Journal of Real Estate Finance and Economics, 19:2, 165±167 (1999) # 1999 Kluwer Academic Publishers, Boston. Manufactured in The Netherlands. The Costs of Free Land: The Oklahoma Land RushesÐReply CECIL E. BOHANON AND PHILIP R. P. COELHO Department of Economics, Ball State University, Muncie, IN 47306-0340 Noel Campbell's comments on our paper raise several issues about the Oklahoma land allocation. We agree with his observation that why speci®c methods of land allocation were used is an interesting and important question. Second, we recognize that, as Campbell points out, the risk preferences of potential settlers do matter. The problem is that it is not clear how to falsify assumptions about risk preferences in any but an heuristic way. These explanations are inevitably ad hoc, always capable of being replaced by another set of equally plausible speculations. Finally, we disagree with Campbell's assertion that our analysis ``underestimates the cost of the land rush by the amount of the cheating or odds-altering expenses.'' Addressing these points in reverse order, Campbell is absolutely correct in asserting that the odds-altering expenses of the land rushes were social costs. Indeed, the Oklahoma land rush is a classic example of a prisoner's dilemma: If all the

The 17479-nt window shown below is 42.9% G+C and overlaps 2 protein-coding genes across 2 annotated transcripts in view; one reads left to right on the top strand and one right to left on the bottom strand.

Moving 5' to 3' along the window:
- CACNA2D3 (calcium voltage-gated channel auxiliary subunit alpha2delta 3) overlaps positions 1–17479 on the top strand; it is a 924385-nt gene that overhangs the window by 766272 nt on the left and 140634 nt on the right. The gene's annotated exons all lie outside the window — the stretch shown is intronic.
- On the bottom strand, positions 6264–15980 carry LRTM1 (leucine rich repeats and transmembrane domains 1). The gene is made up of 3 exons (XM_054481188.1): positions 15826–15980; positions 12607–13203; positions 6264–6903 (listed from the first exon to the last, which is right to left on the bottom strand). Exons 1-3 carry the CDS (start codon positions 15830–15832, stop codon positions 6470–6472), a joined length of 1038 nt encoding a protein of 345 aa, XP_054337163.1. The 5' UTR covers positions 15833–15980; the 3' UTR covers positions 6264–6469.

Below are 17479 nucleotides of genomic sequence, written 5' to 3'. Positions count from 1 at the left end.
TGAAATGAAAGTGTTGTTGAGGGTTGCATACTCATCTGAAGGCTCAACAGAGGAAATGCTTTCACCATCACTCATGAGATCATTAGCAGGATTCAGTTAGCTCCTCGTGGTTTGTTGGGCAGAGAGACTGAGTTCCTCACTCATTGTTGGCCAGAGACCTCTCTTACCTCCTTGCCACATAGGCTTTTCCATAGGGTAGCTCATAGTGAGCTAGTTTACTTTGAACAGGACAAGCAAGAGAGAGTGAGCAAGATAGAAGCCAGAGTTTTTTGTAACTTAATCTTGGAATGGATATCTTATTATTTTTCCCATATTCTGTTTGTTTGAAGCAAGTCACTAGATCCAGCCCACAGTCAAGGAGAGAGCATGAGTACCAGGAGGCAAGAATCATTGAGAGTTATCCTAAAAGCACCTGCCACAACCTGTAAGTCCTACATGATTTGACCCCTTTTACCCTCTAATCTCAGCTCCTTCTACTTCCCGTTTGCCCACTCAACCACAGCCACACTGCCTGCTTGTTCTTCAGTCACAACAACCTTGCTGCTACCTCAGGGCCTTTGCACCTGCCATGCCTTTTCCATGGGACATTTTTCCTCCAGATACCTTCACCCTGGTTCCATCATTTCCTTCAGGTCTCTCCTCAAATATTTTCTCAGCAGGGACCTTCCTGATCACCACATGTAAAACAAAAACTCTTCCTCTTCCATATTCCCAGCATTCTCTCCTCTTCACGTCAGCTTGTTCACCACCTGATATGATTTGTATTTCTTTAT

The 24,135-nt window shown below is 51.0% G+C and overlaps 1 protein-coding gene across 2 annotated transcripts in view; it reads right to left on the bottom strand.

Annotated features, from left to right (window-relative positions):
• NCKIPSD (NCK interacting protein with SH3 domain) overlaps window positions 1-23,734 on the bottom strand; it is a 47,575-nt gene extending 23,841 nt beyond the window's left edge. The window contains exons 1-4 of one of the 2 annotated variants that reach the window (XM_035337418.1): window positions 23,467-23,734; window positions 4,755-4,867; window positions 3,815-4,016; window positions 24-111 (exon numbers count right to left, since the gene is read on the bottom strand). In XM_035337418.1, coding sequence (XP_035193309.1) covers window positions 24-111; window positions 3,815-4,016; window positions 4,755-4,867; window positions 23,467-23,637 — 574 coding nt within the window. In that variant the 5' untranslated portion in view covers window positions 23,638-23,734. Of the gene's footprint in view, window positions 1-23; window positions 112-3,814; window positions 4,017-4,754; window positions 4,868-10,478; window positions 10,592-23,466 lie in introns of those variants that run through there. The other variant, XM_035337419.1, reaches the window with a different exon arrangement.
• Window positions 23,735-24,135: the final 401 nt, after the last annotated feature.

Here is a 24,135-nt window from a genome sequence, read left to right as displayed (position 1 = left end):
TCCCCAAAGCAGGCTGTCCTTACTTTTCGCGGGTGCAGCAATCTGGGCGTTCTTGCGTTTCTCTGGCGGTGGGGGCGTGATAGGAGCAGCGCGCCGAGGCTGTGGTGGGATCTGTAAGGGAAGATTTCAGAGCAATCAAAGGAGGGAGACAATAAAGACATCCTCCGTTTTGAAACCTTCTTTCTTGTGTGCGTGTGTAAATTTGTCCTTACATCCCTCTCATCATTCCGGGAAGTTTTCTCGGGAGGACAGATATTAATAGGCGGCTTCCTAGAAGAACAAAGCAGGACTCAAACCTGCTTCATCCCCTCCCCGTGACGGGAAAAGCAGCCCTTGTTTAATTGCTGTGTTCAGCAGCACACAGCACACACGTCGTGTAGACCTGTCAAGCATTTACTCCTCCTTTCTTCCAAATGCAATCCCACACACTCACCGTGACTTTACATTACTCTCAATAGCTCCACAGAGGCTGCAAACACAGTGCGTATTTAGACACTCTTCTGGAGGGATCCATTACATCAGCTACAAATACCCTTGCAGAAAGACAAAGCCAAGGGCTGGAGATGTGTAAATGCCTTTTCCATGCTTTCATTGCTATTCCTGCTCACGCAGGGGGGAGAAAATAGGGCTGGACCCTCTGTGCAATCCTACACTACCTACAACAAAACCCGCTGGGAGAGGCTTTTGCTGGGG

The Journal of Real Estate Finance and Economics – Springer Journals
Published: Sep 30, 2004
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